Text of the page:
Whether in the booth or on a canvas, Tacoma-area rapper/painter Perry Porter is one of the most consistent artists in the region. (Perhaps you saw his handiwork on Capitol Hill’s Black Lives Matter street mural or custom charity sneakers for Pete Carroll this year.) Here, the talented dual-threat teams with up-and-coming producer OldMilk, leaning more heavily into his cerebral side as he skates lyrical circles around gliding house beats (“Move My Feet”) and the soulful pitter-patter of lead single “Custom.”

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Life of A Salesman

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2KFG

In the liner notes for this record, music critic Larry Mizell Jr. says “Kung Foo Grip have always been flamethrowers, but lately they’ve been eating straight gunpowder.” That’s the conclusion reached by anyone who’s heard 2KFG: CityArts magazine declared it their Album of The Month in February, describing its sound as “bass-heavy beats, braced with digitized melodies, classic West Coast minimalism and cloud rap.” Respect My Region states it plainly: “The new Kung Foo Grip album is finally out, and it is fire.” The Seattle Times says it is “infectiously cool… a knockout blow.”

Here’s another take:

In their annual year-end critics’ poll, The Seattle Times ranked 2KFG as one of the very best Seattle albums of 2018, saying:

This versatile hip-hop duo have made a name for themselves with explosive live performances, but emcees Greg Cypher and Eff is H show their true range on the Keyboard Kid-produced “2KFG.” One minute they’re kicking melodic hooks that could siphon Sol fans, while getting grimy with Nacho Picasso on the slithering “Risin’” the next. They have the bars to please purists, but Kung Foo Grip are neither boom-bap throwbacks nor cloud-rap play chasers — a group truly cruising in their own lane.

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A film about Northwest hip-hop from

Vizard

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Solar Power: New Sounds in Seattle Hip-Hop

From UK music mag The Wire: “Fab comp on fab orange vinyl collating 14 leap-off points from a loose collation of Seattle based hip-hop artists and producers. The musical diversity here is ear-popping, ranging from the glitchy dubhop femme-gospel of DoNormaal and Stas Thee Boss and the electro ferocity of Remember Face to the rain-soaked doleful grooves of Jarv Dee. Crucially, the racial and gender mix ensures that the story told never gets dull; the album chops and changes to give an intriguing portrait of 14 artists you’ve never heard before finding their own ways to chart Seattle life and Seattle strength through hip-hop. Fascinating.”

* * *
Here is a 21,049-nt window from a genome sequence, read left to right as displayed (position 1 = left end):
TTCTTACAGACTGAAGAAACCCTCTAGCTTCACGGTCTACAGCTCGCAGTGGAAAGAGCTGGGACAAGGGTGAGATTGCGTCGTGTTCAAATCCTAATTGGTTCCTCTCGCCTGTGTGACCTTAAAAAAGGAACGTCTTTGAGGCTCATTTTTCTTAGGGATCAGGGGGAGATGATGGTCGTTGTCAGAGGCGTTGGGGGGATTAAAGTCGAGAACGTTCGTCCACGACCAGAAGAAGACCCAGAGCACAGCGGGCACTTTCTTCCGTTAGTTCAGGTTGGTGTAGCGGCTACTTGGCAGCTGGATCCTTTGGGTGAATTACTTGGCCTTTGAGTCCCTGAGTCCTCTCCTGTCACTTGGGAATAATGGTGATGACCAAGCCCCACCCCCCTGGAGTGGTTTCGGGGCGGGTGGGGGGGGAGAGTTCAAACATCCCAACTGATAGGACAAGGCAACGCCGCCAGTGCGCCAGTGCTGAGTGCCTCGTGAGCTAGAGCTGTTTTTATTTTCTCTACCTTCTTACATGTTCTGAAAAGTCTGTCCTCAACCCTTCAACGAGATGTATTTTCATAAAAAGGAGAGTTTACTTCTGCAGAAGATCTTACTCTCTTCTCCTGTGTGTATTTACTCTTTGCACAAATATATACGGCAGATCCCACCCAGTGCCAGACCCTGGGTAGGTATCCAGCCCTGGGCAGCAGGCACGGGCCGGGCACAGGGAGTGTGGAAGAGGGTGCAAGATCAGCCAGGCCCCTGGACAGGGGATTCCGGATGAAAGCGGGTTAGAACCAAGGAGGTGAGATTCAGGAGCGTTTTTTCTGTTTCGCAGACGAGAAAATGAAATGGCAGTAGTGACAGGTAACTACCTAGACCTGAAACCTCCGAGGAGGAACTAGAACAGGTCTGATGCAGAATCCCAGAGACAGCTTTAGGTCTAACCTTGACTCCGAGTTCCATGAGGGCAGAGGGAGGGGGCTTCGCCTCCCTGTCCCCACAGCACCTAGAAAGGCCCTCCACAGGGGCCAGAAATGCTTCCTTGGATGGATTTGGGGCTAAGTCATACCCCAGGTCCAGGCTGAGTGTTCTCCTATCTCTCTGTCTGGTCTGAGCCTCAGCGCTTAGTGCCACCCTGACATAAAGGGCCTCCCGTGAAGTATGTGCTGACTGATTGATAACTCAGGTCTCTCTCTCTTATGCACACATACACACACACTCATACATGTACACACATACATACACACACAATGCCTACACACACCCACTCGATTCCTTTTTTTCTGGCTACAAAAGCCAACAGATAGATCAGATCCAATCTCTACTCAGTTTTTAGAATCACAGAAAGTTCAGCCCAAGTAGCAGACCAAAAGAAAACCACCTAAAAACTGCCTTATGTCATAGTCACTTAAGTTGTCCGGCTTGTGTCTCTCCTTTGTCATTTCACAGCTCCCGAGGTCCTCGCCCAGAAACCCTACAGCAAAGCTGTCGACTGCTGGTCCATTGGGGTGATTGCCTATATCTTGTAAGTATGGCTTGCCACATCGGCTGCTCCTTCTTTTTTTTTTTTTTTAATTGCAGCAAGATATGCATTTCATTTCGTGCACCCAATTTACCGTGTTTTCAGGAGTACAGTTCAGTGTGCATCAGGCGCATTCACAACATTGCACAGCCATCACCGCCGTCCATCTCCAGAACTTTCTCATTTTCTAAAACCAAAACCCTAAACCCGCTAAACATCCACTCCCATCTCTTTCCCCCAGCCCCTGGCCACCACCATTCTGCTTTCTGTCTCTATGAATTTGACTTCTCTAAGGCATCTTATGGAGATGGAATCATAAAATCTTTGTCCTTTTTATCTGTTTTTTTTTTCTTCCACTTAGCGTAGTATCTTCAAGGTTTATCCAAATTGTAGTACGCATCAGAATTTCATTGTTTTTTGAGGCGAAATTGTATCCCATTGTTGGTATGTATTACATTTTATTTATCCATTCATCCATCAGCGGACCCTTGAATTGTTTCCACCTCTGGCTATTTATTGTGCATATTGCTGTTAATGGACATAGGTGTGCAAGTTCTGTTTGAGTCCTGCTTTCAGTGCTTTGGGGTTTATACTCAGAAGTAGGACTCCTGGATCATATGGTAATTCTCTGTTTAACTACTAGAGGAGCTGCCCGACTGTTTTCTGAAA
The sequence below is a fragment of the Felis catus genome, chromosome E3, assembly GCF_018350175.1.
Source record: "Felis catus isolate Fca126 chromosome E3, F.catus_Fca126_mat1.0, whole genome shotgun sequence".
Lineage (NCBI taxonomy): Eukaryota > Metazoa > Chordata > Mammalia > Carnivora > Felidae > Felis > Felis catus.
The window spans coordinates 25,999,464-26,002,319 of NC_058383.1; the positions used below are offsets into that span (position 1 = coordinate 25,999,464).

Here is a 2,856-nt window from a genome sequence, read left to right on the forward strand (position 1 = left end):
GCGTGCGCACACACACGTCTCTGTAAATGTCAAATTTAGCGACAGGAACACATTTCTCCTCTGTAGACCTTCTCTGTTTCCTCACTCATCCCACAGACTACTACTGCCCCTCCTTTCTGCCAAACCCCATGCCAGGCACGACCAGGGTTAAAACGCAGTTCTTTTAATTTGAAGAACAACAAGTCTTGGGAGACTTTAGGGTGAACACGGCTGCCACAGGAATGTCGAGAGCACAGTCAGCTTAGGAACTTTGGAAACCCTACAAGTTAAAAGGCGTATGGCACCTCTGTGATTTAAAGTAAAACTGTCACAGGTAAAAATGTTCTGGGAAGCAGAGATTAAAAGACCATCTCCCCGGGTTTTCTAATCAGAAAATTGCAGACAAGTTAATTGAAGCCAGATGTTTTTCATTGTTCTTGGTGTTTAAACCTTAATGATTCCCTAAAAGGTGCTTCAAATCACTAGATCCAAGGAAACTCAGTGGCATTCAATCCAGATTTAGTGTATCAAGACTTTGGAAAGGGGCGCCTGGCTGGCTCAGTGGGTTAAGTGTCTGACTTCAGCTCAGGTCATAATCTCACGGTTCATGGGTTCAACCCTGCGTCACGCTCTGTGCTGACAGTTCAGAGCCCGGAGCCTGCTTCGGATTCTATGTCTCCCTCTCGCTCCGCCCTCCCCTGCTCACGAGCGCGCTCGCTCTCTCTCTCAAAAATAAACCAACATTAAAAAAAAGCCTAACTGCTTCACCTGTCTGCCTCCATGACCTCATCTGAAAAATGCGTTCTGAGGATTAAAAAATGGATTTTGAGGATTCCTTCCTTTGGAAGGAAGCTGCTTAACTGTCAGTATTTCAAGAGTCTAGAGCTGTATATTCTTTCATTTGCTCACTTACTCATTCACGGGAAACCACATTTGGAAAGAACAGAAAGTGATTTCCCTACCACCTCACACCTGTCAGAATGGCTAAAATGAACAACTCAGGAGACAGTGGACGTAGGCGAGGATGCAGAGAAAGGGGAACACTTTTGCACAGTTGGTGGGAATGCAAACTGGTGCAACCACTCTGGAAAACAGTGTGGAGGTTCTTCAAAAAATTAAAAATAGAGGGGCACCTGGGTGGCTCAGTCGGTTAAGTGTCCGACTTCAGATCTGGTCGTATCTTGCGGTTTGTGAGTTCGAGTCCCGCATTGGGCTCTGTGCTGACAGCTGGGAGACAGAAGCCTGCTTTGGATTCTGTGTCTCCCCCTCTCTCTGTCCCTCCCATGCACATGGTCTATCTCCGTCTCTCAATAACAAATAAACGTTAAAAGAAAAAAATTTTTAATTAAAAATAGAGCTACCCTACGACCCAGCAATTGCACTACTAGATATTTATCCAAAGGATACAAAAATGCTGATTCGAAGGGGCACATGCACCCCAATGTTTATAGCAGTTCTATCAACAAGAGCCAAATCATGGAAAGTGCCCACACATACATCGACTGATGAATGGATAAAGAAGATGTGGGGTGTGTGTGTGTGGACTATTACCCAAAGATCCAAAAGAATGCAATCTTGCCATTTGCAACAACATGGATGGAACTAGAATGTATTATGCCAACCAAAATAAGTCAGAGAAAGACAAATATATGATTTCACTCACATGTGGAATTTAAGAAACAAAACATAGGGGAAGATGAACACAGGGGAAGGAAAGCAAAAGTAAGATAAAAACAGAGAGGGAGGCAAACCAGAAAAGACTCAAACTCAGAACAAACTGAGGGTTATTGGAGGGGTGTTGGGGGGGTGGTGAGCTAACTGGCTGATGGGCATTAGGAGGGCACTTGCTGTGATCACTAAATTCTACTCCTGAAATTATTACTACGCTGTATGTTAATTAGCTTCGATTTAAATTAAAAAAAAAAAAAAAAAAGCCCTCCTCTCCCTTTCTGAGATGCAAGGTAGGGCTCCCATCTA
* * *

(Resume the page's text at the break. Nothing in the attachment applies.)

From Michigan alt-weekly Northern Express: “This compilation, complete with its appropriately solar flare-focused cover art, brings together more than a dozen performers from Seattle’s hip-hop scene on a transparent, vinyl-only collection that gives these impressive artists the flair they deserve. Included here are tracks by Jarv Dee, who throws down an unforgettable remix of “I Just Wanna”; Gifted Gab, who mixes up R&B and late ’80s rap-pop on “Show You Right”; and Sendai Era, whose tropicália-influenced closer is an album standout.”

From Dusty Groove Records in Chicago: “A nice primer on the underground hip-hop scene in Seattle, circa the post-millennium teens! Solar Power doesn’t really set out to round up a succinct snapshot of a particular Seattle style and sound, so much showcase how diverse and distinctive the voices and producers in the city are. This compilation has the potential to survive as a pretty vital time capsule of this era in Seattle hip-hop history. It’s a lot more gender inclusive than many compilations, too, showing that it isn’t just a boy’s club – and tracks includes “Know Better” by New Track City, “Stop Calling My Phone” by Taylar Elizza Beth, “Front Steps” by Raven Hollywood, and more on colored vinyl.”

From Portugal’s Rimas E Batidas hip-hop magazine: “A new hip-hop edition with 14 tracks of emerging talent. Solar energy is the motto given to this compilation: The idea that Seattle stays true to its past while using its own strength as fuel for the change and renovation of its artistic panorama. This sonic self-sufficiency, a unique sonic imprint for the city, recalls the old glory of grunge, but it’s now in rap that this engine lies, emerging from a more underground, carefully manufactured sector, in the cellars and abandoned factories that will thrive there for not much longer. DoNormaal, Astro King Phoenix, Stas Thee Boss, ZELLi or JusMoni give voice to the manifesto of a constantly changing movement across the city.”

From Jet Set Records, in Kyoto, Japan: “Out of the city where Shabazz Palaces, Blue Scholars, Macklemore and Sir Mix-A-Lot made their base and their mark, a 14-song limited-edition compilation on orange vinyl. From emerging label Crane City Music, this one introduces you to the current Seattle hip-hop scene. The musicians explore various experimental styles, ranging from R&B to G-Funk. Seven of the tracks are from women artists. The jacket artwork by Seattle artist Ari Glass is also brilliant along with the content.”